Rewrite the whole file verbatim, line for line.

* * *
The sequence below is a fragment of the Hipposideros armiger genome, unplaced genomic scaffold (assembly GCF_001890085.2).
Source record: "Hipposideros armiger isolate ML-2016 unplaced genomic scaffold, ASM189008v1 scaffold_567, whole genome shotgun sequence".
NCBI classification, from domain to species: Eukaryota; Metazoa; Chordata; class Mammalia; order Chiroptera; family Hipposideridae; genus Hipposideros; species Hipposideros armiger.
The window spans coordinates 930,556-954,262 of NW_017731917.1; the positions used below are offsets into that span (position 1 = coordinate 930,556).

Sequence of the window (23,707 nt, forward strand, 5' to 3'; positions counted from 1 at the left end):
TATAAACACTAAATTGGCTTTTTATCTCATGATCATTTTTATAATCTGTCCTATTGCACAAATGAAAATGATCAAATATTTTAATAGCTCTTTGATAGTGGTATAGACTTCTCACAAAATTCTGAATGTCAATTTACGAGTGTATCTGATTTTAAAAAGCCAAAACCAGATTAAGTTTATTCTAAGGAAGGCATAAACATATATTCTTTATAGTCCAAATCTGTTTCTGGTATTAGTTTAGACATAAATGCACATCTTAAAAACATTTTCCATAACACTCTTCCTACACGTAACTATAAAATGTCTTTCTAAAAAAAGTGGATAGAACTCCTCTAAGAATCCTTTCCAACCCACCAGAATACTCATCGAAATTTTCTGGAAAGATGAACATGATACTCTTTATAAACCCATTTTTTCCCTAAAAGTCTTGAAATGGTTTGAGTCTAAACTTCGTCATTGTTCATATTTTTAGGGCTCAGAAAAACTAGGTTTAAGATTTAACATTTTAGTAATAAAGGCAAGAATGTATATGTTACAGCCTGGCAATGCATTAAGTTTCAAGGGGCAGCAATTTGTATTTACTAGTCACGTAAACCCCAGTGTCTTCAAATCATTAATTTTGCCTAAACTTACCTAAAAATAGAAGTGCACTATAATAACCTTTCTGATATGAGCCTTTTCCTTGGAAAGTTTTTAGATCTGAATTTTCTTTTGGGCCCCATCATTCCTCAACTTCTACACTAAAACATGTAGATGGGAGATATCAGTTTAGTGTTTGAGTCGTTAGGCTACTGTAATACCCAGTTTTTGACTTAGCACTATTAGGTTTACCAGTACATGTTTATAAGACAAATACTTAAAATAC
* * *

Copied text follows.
The sequence below is a fragment of the Hipposideros armiger genome, unplaced genomic scaffold (assembly GCF_001890085.2).
Source record: "Hipposideros armiger isolate ML-2016 unplaced genomic scaffold, ASM189008v1 scaffold_567, whole genome shotgun sequence".
NCBI classification, from domain to species: Eukaryota; Metazoa; Chordata; class Mammalia; order Chiroptera; family Hipposideridae; genus Hipposideros; species Hipposideros armiger.
The window spans coordinates 930,556-954,262 of NW_017731917.1; the positions used below are offsets into that span (position 1 = coordinate 930,556).

Sequence of the window (23,707 nt, forward strand, 5' to 3'; positions counted from 1 at the left end):
TATAAACACTAAATTGGCTTTTTATCTCATGATCATTTTTATAATCTGTCCTATTGCACAAATGAAAATGATCAAATATTTTAATAGCTCTTTGATAGTGGTATAGACTTCTCACAAAATTCTGAATGTCAATTTACGAGTGTATCTGATTTTAAAAAGCCAAAACCAGATTAAGTTTATTCTAAGGAAGGCATAAACATATATTCTTTATAGTCCAAATCTGTTTCTGGTATTAGTTTAGACATAAATGCACATCTTAAAAACATTTTCCATAACACTCTTCCTACACGTAACTATAAAATGTCTTTCTAAAAAAAGTGGATAGAACTCCTCTAAGAATCCTTTCCAACCCACCAGAATACTCATCGAAATTTTCTGGAAAGATGAACATGATACTCTTTATAAACCCATTTTTTCCCTAAAAGTCTTGAAATGGTTTGAGTCTAAACTTCGTCATTGTTCATATTTTTAGGGCTCAGAAAAACTAGGTTTAAGATTTAACATTTTAGTAATAAAGGCAAGAATGTATATGTTACAGCCTGGCAATGCATTAAGTTTCAAGGGGCAGCAATTTGTATTTACTAGTCACGTAAACCCCAGTGTCTTCAAATCATTAATTTTGCCTAAACTTACCTAAAAATAGAAGTGCACTATAATAACCTTTCTGATATGAGCCTTTTCCTTGGAAAGTTTTTAGATCTGAATTTTCTTTTGGGCCCCATCATTCCTCAACTTCTACACTAAAACATGTAGATGGGAGATATCAGTTTAGTGTTTGAGTCGTTAGGCTACTGTAATACCCAGTTTTTGACTTAGCACTATTAGGTTTACCAGTACATGTTTATAAGACAAATACTTAAAATAC